I too wanted a friend from the 1800s upon whom I could impress gifts from the future. What would I bring? How would I explain it? What would happen if she tasted this Doritos Fiery Habanero-flavored rolled tortilla chip—would she think she was being poisoned?

After an hour, Jeremy’s older brother, Matt, called Rachel. He and his wife, Minako, had just returned from the playground with their two kids and our two-year-old daughter. They were visiting from Japan and had rented a unit in John’s corporate apartment complex for the week. Matt and Minako were the only ones among us never to have smoked weed. Now that it was legal in Colorado, they wanted to try it. Earlier, Matt had been adamant that we smoke after we put the kids to bed. Matt was the patriarch of the family. He constantly hectored his parents for being passive. Sheeple, he called them—but then he became upset when his parents didn’t do what he told them to do. I was irritated that Matt was calling the shots even though it was Jeremy’s idea to buy the weed. And so, after he and Minako had left with the kids, we’d decided that we might as well get a head start.

Rachel got off the phone and said, “Matt’s not happy with us.”

The late-summer August afternoon stretched on interminably as our high drifted off our bodies like steam. Then Matt was there, annoyed. “Mom, you’re scaring the children! Can you stay away from them?” he told Rachel, who was sitting on the couch, plaiting my daughter’s hair. He kept badgering her, pointing out how strangely she was behaving, even though she was acting normal. By dinnertime, Rachel was near tears.

“Can you tell your brother to back off?” I asked Jeremy.

“If I say anything, he’ll be worse,” Jeremy said.

“Coward,” I said.

For dinner, we went to Tocabe, a Chipotle-style Native American restaurant where we waited in line and picked out the ground meat topping we wanted on our fry bread, which tasted like a fried hamburger bun. It was freezing in the restaurant. The AC must have been down to sixty. I held my daughter’s hand and noticed that it was cold. I told Jeremy that she and I were going to wait outside while everyone finished up. A quick burst of rain had washed away the day’s heat so it was a mild and pleasant room temperature outside. A crow alighted near us, and my daughter shouted pigeon pigeon as we sat on a bench. I looked out at the acres of rain-soaked parking lot and hulking big box stores, scanning for something else to hold my gaze. The architecture was like the massive Communist buildings I had seen in Beijing, which gave me the feeling a giant shoe was about to step on me.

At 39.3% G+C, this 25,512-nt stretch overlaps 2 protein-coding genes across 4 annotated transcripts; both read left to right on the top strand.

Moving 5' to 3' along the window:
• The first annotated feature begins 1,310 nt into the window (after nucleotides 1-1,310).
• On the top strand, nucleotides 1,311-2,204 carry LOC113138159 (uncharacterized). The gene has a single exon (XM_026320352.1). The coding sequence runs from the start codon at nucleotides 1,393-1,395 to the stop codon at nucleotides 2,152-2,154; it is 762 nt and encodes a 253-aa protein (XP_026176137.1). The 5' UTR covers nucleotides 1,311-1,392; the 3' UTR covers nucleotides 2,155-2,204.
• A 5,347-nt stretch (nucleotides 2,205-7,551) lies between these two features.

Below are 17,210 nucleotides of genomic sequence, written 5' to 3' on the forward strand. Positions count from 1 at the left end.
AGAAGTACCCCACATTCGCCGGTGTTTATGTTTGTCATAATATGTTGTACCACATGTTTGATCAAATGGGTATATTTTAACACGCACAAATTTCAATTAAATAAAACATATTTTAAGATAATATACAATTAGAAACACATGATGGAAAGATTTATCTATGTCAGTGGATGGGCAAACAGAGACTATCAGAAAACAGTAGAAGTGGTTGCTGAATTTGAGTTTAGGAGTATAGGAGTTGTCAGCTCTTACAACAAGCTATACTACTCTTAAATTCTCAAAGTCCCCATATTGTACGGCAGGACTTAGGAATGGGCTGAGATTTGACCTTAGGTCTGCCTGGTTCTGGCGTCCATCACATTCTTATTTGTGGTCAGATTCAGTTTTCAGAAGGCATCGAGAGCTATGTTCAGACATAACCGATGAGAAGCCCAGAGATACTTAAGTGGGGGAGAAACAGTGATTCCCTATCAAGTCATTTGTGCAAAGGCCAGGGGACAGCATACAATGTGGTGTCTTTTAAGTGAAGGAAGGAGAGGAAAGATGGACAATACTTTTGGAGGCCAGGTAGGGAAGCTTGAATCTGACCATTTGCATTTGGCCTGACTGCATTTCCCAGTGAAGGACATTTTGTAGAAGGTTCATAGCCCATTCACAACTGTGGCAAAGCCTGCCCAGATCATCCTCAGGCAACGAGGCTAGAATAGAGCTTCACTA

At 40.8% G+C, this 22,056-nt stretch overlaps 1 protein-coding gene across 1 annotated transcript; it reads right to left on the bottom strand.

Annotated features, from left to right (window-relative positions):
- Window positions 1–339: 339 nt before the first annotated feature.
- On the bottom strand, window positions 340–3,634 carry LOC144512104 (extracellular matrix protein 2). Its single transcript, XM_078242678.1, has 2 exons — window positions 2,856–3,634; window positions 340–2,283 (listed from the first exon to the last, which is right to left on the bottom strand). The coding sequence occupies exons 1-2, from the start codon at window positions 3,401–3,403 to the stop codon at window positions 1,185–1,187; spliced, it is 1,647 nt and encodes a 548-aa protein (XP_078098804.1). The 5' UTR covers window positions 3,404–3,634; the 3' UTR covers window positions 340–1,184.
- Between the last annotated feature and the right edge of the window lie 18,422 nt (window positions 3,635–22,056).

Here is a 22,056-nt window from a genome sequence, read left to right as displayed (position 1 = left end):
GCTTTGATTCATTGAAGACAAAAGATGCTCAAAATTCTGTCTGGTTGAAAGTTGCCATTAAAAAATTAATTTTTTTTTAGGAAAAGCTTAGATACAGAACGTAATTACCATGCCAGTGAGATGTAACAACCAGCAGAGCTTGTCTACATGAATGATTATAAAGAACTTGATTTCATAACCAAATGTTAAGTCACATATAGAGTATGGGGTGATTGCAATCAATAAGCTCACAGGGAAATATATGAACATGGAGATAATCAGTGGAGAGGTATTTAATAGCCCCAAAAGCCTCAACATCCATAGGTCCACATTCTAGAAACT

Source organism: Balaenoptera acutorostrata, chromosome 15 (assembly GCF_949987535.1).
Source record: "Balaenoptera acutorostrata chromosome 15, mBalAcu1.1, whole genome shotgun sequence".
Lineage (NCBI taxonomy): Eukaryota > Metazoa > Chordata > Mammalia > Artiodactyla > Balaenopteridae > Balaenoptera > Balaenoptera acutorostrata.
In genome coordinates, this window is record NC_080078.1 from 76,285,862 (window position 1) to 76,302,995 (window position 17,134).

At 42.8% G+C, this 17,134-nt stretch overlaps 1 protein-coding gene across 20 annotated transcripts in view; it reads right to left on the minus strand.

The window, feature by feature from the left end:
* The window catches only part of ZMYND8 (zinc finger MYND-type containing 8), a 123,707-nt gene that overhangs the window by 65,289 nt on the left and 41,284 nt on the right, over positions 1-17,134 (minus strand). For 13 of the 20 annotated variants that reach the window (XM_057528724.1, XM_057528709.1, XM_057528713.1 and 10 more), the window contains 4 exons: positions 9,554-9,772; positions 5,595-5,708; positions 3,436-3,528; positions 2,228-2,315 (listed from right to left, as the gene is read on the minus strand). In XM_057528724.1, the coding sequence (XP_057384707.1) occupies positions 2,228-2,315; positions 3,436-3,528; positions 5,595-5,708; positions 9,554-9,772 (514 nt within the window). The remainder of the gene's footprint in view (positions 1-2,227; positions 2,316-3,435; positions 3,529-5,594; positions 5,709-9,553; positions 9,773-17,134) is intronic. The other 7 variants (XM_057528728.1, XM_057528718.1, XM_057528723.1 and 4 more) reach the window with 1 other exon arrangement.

Later that night, after we put the kids down, we passed around the vape again. Matt and Minako chose the edibles. “I don’t feel a thing,” Matt said. “Do you feel anything?”

“I don’t think so,” Minako said, and furrowed her brow.

I was the last one alive on this earth. An Asian woman, not a man.

Jeremy suggested we all go in the hot tub, since it might make them feel stoned. The grandparents good-naturedly waved us off, saying they would stay and watch the kids.

It took forever to leave the building. We had to keep keying our card to gain access from the elevator to the lobby to the game room and finally out to the courtyard pool. I felt like I was in FBI headquarters. Most of the residents in the corporate apartment complex were recent transplants like John, but they were younger, bro-types who had moved to Denver to work in the growing tech industry. “From cow-town to tech-town,” the local newspaper declared.

Several people were already in the Jacuzzi. We slid inside the hot tub and awkwardly huddled away from the other group until we heard John approaching; he had changed his mind about staying in with the kids. “OK guys, make room!” he shouted, splashing into the hot tub and sloshing water over the ledge.

“Like an Alka-Seltzer!” he said.

Almost immediately, John started up a conversation with the other group. Sensing entrapment, two of the people excused themselves and got out, abandoning their friend, whom John peppered with his deejay interview questions. When the man replied that he was from Charlotte, North Carolina, John announced that his son and daughter-in-law had come all the way from Japan. The guy perked up when he heard the word “Japan.” He’d spent a semester in Japan when he was an undergraduate, he said.

“I like Japan but I can’t live there,” said the guy. “It’s really formal.”

“Yeah man,” Matt said, “you have to wear a business suit wherever you go.”